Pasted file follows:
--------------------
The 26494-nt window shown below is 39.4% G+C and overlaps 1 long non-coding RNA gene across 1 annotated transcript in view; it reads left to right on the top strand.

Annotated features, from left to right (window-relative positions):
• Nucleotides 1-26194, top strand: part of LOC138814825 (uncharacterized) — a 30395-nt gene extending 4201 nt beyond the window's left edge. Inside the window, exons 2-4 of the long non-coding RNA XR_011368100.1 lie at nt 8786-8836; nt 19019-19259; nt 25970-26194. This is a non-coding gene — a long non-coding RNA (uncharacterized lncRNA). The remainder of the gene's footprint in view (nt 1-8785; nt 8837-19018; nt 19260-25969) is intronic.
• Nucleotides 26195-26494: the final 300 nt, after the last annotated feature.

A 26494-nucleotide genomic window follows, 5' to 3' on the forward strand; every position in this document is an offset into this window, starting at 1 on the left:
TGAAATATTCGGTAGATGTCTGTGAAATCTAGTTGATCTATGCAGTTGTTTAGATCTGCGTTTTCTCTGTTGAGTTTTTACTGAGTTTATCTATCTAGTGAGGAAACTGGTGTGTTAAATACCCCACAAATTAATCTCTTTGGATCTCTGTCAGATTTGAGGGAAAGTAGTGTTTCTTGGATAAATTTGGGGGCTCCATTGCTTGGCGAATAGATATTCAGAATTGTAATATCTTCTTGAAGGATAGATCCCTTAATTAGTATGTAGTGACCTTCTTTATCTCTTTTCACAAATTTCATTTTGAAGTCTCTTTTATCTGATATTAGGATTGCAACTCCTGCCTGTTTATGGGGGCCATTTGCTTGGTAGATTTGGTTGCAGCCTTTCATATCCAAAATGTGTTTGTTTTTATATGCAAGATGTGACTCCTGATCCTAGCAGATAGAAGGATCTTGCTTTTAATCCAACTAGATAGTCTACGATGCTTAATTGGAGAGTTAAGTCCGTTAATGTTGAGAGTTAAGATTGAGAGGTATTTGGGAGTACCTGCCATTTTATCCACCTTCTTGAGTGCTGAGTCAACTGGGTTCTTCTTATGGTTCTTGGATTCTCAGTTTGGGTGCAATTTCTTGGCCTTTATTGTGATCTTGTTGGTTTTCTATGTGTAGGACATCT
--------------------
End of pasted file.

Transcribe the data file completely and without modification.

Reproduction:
The 26494-nt window shown below is 39.4% G+C and overlaps 1 long non-coding RNA gene across 1 annotated transcript in view; it reads left to right on the top strand.

Annotated features, from left to right (window-relative positions):
• Nucleotides 1-26194, top strand: part of LOC138814825 (uncharacterized) — a 30395-nt gene extending 4201 nt beyond the window's left edge. Inside the window, exons 2-4 of the long non-coding RNA XR_011368100.1 lie at nt 8786-8836; nt 19019-19259; nt 25970-26194. This is a non-coding gene — a long non-coding RNA (uncharacterized lncRNA). The remainder of the gene's footprint in view (nt 1-8785; nt 8837-19018; nt 19260-25969) is intronic.
• Nucleotides 26195-26494: the final 300 nt, after the last annotated feature.

A 26494-nucleotide genomic window follows, 5' to 3' on the forward strand; every position in this document is an offset into this window, starting at 1 on the left:
TGAAATATTCGGTAGATGTCTGTGAAATCTAGTTGATCTATGCAGTTGTTTAGATCTGCGTTTTCTCTGTTGAGTTTTTACTGAGTTTATCTATCTAGTGAGGAAACTGGTGTGTTAAATACCCCACAAATTAATCTCTTTGGATCTCTGTCAGATTTGAGGGAAAGTAGTGTTTCTTGGATAAATTTGGGGGCTCCATTGCTTGGCGAATAGATATTCAGAATTGTAATATCTTCTTGAAGGATAGATCCCTTAATTAGTATGTAGTGACCTTCTTTATCTCTTTTCACAAATTTCATTTTGAAGTCTCTTTTATCTGATATTAGGATTGCAACTCCTGCCTGTTTATGGGGGCCATTTGCTTGGTAGATTTGGTTGCAGCCTTTCATATCCAAAATGTGTTTGTTTTTATATGCAAGATGTGACTCCTGATCCTAGCAGATAGAAGGATCTTGCTTTTAATCCAACTAGATAGTCTACGATGCTTAATTGGAGAGTTAAGTCCGTTAATGTTGAGAGTTAAGATTGAGAGGTATTTGGGAGTACCTGCCATTTTATCCACCTTCTTGAGTGCTGAGTCAACTGGGTTCTTCTTATGGTTCTTGGATTCTCAGTTTGGGTGCAATTTCTTGGCCTTTATTGTGATCTTGTTGGTTTTCTATGTGTAGGACATCT